'Subscription Fatigue' Looms As Comcast Reveals Yet Another New Streaming TV Platform
from the lousy-with-choice dept
So we’ve noted many times that the rise of streaming video competitors is indisputably a good thing. Numerous new streaming alternatives have driven competition to an antiquated cable TV sector that has long been plagued by apathy, high rates, and comically bad customer service. That’s long overdue and a positive thing overall, as streaming customer satisfaction scores suggest. In response, traditional cable TV providers have had to up their game, exemplified by this week’s launch of yet another streaming service by Comcast, dubbed “Peacock.”
The company unveiled the new streaming service this week, stating it should go live next April. And while no pricing details have been announced for non-cable subscribers, Peacock will be free to users that already subscribe to a traditional cable TV bundle from Comcast. According to Comcast, the new service and naming convention reflects a “proud and bold” persona for the nation’s least liked company:
“For us, it?s the perfect nod to the legacy without being too on the nose,? said Bonnie Hammer, chairwoman of the upcoming streaming service. ?From my point of view, it screams that we are proud and we are bold.”
Like the numerous other streaming services from AT&T, Disney, Apple, and others, Peacock is in a race to lock down as many exclusives to its platform as is humanly possible, which will include hits such as “The Office” and “Parks and Recreation,” as well as development of (yet another) “Battlestar Galactica” reboot by “Mr. Robot” creator Sam Esmail. Netflix had to spend $425 million to lock down Seinfeld as part of a five-year exclusivity deal. AT&T’s HBO Max has meanwhile secured all exclusive streaming rights to “Doctor Who” and “Friends.” The streaming exclusivity wars have begun in earnest.
But there’s one thing that remains overlooked as every company and its uncle rushes to deliver its own direct-to-consumer streaming service: subscription fatigue. Deloitte analysts have been using the term to describe the inevitable fatigue that will set in as users try to figure out which of their favorite shows are exclusive to which platform, which could come to annoy users despite the increase in new streaming options:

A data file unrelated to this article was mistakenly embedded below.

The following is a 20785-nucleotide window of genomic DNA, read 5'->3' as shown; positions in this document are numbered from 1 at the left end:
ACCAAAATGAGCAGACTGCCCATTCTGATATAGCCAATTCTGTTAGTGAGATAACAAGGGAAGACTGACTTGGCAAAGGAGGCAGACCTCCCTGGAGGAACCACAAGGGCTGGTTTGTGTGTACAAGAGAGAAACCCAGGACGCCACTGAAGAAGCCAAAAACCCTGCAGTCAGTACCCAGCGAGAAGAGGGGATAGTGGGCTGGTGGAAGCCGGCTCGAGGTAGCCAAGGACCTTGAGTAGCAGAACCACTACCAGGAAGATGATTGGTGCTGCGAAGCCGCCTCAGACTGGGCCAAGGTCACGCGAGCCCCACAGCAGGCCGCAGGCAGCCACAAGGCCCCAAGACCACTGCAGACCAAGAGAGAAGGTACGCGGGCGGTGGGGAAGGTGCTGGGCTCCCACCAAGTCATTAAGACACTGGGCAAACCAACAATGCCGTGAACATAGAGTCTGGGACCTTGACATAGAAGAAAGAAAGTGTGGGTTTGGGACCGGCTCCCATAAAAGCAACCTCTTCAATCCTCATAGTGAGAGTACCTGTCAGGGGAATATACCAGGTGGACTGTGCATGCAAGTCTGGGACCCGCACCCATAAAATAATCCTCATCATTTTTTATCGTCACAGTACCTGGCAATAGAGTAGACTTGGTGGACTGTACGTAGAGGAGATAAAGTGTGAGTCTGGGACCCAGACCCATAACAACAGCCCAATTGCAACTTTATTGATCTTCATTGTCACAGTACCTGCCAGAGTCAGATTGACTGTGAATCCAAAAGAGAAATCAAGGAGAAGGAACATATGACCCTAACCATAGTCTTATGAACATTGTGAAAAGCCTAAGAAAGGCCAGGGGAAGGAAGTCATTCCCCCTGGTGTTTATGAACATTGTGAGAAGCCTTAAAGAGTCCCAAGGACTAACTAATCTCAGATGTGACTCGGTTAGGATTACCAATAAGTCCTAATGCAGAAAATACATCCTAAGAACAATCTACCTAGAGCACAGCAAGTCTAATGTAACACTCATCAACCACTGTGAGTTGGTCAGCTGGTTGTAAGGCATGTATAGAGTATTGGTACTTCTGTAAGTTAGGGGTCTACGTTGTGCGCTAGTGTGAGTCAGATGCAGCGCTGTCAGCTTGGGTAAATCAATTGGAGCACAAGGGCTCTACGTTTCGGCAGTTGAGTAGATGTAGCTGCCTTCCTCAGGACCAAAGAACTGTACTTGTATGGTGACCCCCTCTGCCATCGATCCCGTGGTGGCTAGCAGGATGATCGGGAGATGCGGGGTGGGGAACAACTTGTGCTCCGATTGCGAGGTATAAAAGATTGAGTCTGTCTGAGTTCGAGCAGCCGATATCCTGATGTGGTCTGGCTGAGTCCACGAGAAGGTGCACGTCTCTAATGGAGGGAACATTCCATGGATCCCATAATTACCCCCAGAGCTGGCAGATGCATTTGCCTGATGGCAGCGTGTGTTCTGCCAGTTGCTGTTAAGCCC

“But the plethora of options has a downside: Nearly half (47%) of U.S. consumers say they?re frustrated by the growing number of subscriptions and services required to watch what they want, according to the 13th edition of Deloitte?s annual Digital Media Trends survey. An even bigger pet peeve: 57% said they?re frustrated when content vanishes because rights to their favorite TV shows or movies have expired.
?Consumers want choice ? but only up to a point,? said Kevin Westcott, Deloitte vice chairman and U.S. telecom and media and entertainment leader, who oversees the study. ?We may be entering a time of ?subscription fatigue.'”
Granted one plus side with streaming is users can sign up for a service for a few months, binge watch to their delight, then cancel. But managing multiple subscriptions (and logins) while tracking the home of your favorite current, ongoing shows could prove annoying, and even moreso if the industry shifts (as many expect) to a harsher crackdown on those who share streaming passwords — something Netflix and HBO used to see as little more than free advertising, but has increasingly been confused with “piracy” by grumbly legacy executives at the likes of Charter Communications.
The end result? A slow but steady shift back to piracy among users that find subscribing to a half dozen streaming services too expensive, or hunting and pecking for their favorite paywalled content annoying. It’s an issue companies aren’t all that worried about as they rush to the competitive trough, but it’s likely to be a looming problem as the number of services and exclusivity silos grow.